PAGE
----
These are just some of the baseline maneuvers Insomniac introduced to us, promising that plenty of unlocks and upgrades will surface over the course of the game to improve his movement. Even with a Spider-Man who wasn’t fully powered up, though, moving through the world was incredibly fast, fluid, and fun.
Among Insomniac’s goals, when it comes to web-swinging specifically, is to make sure Spider-Man never slows down or stops. Combining web-swinging, web-zipping, the ability to pull into a full dive, and the assorted perch and launching options meant that once I got into the rhythm of movement, I felt unstoppable. Even actions like needing to make a sharp turn, or needing to turn around entirely, felt fluid and did not interrupt the flow of movement.
The perching goes a long way in making things flow and move without having to rely entirely on webs. Being able to mix up my actions and do more than just swing, and gain a lot of speed from doing more than just swinging, gave me a great sense of control over my movement. I wasn’t just holding down a button and leaning on the control stick to move through the city – I was actively controlling Spider-Man. It didn’t take us long to start digging into the more complicated maneuvers, like using a web to round a corner as you parkour along the side of a building, and I cannot wait to see what I can pull off after spending hours with the game.
Update: There has been some interest in the button layout for web-swinging in Spider-Man from readers online, so we decided to add it to this story. Enjoy!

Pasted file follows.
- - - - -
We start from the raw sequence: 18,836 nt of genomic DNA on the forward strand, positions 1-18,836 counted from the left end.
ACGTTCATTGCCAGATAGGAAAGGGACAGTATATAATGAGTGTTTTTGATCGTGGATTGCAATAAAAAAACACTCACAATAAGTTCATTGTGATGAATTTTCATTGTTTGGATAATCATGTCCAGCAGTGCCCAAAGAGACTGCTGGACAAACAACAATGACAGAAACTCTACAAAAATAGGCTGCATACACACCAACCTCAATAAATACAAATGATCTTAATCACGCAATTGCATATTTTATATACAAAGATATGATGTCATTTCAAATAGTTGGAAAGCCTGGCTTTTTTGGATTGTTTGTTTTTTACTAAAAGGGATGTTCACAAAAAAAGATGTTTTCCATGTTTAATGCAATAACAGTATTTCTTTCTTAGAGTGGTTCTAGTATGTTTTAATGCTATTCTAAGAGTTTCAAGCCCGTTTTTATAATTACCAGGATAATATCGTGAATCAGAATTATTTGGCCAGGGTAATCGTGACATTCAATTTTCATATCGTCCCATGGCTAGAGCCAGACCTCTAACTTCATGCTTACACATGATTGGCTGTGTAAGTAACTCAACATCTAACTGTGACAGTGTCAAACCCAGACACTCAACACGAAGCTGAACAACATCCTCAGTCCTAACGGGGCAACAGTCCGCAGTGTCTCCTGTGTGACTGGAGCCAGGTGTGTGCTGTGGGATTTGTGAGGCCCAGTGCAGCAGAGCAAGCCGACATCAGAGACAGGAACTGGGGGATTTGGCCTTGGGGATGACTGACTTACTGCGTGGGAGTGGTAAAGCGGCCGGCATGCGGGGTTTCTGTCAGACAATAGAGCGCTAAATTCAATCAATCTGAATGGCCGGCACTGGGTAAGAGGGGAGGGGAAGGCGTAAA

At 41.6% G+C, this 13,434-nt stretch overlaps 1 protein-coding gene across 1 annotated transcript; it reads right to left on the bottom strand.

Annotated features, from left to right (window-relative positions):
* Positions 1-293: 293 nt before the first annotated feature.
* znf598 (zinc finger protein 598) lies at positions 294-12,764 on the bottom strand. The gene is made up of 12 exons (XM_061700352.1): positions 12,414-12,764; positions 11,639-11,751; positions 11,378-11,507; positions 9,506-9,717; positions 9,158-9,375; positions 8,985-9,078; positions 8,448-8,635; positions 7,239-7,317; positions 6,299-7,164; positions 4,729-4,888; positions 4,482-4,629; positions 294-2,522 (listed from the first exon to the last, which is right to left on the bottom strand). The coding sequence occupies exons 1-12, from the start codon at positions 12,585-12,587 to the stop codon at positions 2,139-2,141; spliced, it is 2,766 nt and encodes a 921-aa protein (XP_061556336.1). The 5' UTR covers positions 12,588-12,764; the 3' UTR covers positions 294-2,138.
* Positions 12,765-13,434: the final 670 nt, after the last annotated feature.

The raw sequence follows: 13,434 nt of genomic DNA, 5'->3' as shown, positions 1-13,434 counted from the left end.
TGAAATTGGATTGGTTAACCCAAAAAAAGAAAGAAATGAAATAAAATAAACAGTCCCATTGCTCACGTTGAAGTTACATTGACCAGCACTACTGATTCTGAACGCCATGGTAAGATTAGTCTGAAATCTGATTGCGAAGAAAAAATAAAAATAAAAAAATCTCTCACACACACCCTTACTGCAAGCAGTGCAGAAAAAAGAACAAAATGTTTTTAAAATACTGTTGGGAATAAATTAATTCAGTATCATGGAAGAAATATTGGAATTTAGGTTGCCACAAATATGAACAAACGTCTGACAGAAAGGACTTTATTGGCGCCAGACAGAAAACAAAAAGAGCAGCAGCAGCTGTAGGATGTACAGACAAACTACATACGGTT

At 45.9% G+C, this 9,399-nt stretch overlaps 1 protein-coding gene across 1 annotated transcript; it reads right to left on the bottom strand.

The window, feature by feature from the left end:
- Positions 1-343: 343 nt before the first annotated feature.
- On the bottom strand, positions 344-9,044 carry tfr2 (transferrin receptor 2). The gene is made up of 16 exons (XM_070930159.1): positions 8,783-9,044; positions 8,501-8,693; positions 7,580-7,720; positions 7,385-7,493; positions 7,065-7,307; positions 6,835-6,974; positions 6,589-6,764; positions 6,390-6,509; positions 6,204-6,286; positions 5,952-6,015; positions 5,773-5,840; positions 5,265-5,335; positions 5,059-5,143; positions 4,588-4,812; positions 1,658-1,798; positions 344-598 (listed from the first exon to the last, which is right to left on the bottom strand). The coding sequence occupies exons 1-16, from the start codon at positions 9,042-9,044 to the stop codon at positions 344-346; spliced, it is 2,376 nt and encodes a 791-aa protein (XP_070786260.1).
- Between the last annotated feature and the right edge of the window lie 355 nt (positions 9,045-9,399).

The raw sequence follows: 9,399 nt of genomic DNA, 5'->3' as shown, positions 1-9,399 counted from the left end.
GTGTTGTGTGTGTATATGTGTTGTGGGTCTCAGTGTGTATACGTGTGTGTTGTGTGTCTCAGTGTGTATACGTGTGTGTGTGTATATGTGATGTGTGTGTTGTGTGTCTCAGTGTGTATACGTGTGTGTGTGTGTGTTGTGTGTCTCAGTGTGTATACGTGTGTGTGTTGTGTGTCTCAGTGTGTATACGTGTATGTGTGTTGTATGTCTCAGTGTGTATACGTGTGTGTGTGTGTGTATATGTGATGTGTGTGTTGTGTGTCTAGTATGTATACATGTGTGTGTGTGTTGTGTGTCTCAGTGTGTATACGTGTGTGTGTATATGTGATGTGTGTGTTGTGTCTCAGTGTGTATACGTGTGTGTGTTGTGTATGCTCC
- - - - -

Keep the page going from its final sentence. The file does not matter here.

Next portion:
R2 – The button is contextual. It shoots out webs for swinging when you’re in mid-air, or you can hold down the button to run along walls or perform parkour while on the ground.
X – Jump. You can also use it to exit a swing or press it at the top of a wall-run to leap over a building. Additionally, in mid-air, you can use it to web-zip to gain speed by shooting out a web in front of you. You can also hold the control stick in your desired direction, tap X to web-zip so Spider-Man can make sharp, or even U-turns.
L2 and R2 – Pressing L2 and R2 at the same time will make Spider-Man zip to a perch point, which are represented as white circles on the U.I. while you’re swinging. You can leap from a perched position by hitting X, and if you do it quickly it does not interrupt your flow.
L2 – Holding down L2 makes everything go into slow motion so Spider-Man can aim for specific perches. This ability will likely lead to other maneuvers, but this was what we mainly used it for.
L3 – Holding down L3 makes Spider-Man go into a dive, which is perfect for gaining speed to enter a swing.
O – Holding down O while running to the corner of a building will make Spider-Man grab onto the side of the building with a web and make a sharp turn.